Inguinal hernia surgery recovery period

Written by katlyn joy
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An inguinal (groin) hernia is a common problem, affecting up to 1 in 4 men, according to InteliHealth. It occurs when part of the intestine bulges through a weakened area in the abdominal wall, at the inguinal canal, the passageway between the abdominal wall and the groin. These injuries are 10 times more common in men than women.

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Open Hernia Repair

In this kind of operation, a physician will make an incision in the groin, move the hernia back into the abdomen, and stitch up the abdominal wall, usually putting in a mesh or screen for additional support. This may be done under a local or general anesthetic.


In this procedure, several small incisions are made in the lower abdomen, and a laparoscope, a tiny tube with a camera, is inserted into the incision. The doctor views the images and uses instruments to repair the hernia through the small incisions, adding mesh for reinforcement.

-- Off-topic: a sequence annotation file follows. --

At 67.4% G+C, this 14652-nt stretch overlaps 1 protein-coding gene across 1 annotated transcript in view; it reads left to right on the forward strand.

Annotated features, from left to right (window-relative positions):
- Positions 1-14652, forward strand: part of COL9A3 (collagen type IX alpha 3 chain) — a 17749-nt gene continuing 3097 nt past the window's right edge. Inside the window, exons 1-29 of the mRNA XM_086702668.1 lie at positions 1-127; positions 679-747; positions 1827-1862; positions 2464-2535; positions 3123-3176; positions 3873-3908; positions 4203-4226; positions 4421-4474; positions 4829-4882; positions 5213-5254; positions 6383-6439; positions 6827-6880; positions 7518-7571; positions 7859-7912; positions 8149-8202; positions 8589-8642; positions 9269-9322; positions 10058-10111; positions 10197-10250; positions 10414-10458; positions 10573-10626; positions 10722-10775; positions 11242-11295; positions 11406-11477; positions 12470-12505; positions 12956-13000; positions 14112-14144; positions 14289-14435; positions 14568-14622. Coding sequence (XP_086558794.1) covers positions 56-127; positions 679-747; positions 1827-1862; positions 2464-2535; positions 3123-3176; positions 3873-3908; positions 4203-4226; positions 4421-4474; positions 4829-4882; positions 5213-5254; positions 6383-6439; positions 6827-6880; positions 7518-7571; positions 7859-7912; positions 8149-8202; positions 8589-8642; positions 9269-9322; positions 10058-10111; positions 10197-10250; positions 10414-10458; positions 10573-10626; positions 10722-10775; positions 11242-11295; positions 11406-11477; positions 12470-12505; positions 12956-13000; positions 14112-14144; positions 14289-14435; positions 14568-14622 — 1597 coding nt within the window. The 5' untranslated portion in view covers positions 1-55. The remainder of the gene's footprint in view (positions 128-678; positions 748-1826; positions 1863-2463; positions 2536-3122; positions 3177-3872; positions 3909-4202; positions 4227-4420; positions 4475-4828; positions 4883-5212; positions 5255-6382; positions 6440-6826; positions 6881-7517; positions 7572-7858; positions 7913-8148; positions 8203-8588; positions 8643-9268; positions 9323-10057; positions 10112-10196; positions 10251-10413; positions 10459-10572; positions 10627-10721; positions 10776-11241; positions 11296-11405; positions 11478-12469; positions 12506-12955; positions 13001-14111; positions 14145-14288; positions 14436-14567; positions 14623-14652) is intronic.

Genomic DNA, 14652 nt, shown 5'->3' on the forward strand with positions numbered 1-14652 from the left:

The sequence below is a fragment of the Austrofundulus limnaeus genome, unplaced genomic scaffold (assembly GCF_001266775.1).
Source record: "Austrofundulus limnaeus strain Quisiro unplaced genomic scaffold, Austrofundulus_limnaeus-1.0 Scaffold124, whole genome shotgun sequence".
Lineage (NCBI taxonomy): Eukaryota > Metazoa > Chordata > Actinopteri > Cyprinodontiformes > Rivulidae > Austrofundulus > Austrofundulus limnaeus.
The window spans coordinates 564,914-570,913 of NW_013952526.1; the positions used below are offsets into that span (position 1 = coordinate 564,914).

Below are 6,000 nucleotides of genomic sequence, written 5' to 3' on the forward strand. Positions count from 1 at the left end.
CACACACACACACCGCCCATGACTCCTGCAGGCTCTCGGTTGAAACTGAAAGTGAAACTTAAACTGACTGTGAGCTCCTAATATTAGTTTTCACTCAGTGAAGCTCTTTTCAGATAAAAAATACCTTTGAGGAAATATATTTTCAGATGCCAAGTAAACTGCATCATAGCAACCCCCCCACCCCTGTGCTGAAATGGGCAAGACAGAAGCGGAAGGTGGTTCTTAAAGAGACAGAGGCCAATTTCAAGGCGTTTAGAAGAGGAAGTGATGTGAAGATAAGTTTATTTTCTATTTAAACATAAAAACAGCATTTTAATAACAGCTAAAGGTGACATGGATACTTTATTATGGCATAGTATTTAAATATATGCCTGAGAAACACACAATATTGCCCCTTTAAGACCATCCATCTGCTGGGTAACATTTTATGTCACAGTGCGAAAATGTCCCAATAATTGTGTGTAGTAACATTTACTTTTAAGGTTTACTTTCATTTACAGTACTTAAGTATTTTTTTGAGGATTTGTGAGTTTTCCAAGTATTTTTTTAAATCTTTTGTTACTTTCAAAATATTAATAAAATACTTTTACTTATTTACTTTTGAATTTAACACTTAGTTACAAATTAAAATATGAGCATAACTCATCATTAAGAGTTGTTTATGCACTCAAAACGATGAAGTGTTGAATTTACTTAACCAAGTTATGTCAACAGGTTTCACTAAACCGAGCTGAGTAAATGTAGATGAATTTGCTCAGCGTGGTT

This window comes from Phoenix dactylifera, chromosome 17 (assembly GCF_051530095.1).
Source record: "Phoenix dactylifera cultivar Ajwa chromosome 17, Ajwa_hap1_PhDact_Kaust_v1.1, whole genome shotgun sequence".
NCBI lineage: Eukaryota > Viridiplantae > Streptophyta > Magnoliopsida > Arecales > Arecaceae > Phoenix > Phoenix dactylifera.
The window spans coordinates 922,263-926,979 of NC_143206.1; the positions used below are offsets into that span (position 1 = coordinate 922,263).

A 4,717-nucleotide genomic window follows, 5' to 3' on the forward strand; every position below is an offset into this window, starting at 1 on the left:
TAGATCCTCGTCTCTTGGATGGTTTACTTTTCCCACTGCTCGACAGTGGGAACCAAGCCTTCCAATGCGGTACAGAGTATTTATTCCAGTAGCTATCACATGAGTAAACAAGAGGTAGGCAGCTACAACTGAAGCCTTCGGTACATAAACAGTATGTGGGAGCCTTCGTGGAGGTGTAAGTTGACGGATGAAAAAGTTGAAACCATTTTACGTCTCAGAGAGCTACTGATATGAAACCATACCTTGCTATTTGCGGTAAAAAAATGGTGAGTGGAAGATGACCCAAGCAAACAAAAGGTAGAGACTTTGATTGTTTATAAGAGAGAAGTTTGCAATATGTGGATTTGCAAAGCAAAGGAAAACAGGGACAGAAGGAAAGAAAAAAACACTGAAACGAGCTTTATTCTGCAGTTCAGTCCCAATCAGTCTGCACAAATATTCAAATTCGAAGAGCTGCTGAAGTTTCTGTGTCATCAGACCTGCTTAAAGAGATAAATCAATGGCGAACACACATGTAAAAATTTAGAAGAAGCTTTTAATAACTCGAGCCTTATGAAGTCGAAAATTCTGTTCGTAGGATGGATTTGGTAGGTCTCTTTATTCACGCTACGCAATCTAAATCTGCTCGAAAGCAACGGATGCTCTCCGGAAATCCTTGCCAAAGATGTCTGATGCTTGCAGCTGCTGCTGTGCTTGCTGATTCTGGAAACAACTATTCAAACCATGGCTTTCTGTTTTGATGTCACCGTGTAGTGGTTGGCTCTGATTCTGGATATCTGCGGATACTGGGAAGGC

Time Frame

Recovery time from an open surgery is a bit longer than with a laparoscopy. Typically, recovery time from open surgery is one to two weeks, and less than a week with laparascopy.


Most people will not return to work for about a week following any type of hernia surgery, and should not lift heavy objects for at least six weeks. Most people will need pain medication; how much and for how long will depend on the patient and the surgery.


Not everyone is a good candidate for laparascopic surgery, especially people with larger hernias. Also, there is a risk of recurrent hernias with both surgeries, but a higher risk with laparoscopy.

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